Kyle_WoosleyBY: KYLE WOOSLEY
kyle_woosley3@mymail.eku.edu

While sitting in downstairs Powell enjoying my lunch, I was interrupted by the loud scream of a man sitting directly behind me.

“Hey, look! It’s that transgendered dude!”

I immediately turned my head and noticed a transgendered woman walking down the sidewalk outside of the Powell building. I also noticed the heads of about 15 other people around me turn the exact same direction.

As I continued to eavesdrop on the man’s conversation with his friend, I was baffled by what I was hearing.

“What if I just woke up one day and decided to play for the L.A. Lakers and be an astronaut? You can’t just wake up and decide you feel a certain way and be it. Life doesn’t work that way!”

I literally spent the rest of my meal in complete and utter awe and discomfort. My initial reaction was pure infuriation and anger toward what I thought to be the ignorance and negligence of understanding by these two men.

But behind the rudeness of this man’s comment was a deeper problem.

While discussing the concept of gender and gender identity in my sociology class, I was struck with this sudden realization. Historically, men have been the “norm” as far as gender goes and women only have an understanding of femininity as it relates to masculinity and men.

What these two men were displaying was simply more of a lack of understanding and reliance on the social norm. And this really got me thinking about what being the outside of the norm of society does to a person’s self-awareness.

When you are the standard, you don’t think about who you are. But when you are not the standard, you are constantly thinking about who you are, and more importantly, who you are not.

Being a young white male means not having to really worry as much about defining yourself, because society has already done that for you. It’s what society has deemed expected.

But a person who is considered so far outside of the societal norm, such as a transgendered female, is something that most of society has not been taught to deal with or accept at this time. Hence, the outburst I witnessed in downstairs Powell.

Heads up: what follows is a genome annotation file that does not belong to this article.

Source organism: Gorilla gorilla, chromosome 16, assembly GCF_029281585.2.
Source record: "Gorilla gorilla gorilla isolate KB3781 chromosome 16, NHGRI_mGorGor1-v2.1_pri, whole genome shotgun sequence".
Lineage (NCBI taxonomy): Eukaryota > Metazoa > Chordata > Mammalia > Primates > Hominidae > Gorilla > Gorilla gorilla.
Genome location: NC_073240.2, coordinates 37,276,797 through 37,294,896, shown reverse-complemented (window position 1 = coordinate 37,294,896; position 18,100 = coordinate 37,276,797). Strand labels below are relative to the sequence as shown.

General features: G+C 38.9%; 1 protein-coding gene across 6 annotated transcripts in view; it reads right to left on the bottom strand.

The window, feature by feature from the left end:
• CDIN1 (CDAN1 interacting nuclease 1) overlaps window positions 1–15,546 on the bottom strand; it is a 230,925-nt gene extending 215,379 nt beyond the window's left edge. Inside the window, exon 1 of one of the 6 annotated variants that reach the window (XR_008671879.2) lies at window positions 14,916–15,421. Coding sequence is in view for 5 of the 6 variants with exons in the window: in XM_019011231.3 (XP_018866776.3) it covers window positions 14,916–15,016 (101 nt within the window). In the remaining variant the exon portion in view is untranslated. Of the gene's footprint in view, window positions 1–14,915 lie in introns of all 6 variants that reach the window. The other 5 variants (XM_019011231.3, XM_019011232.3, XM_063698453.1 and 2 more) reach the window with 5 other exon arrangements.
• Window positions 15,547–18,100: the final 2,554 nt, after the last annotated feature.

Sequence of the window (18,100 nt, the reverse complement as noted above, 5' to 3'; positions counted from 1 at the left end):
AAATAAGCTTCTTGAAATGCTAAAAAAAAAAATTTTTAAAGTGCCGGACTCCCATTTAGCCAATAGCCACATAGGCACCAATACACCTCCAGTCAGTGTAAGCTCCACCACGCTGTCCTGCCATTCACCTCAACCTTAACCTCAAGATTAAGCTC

My mindset has never taught me to define people based on their social constructs such as gender, race or religion. I was always taught to view people as human beings. And I take for granted that not all people do this.

Once I had a chance to take a step back and really evaluate the situation, it was difficult for me to be overly angry with these two men.

Granted, I highly disagree with their opinion on the subject and even more with the ways in which they chose to express said opinion. But they were simply being overly vocal about views toward a subject that society still sees as outside of the societal norm.

The socially constructed view of gender is disintegrating slowly. With the recent approval of gay marriages in three states in the last election, we are seeing gender roles that once seemed radical becoming more and more socially acceptable.

In 20 years, a transgendered student may be able to walk down the sidewalks of Eastern with even more confidence and reassurance than today. But this will not happen without the courage of people, like this student, who are willing to take a stand outside the gendered norm of society.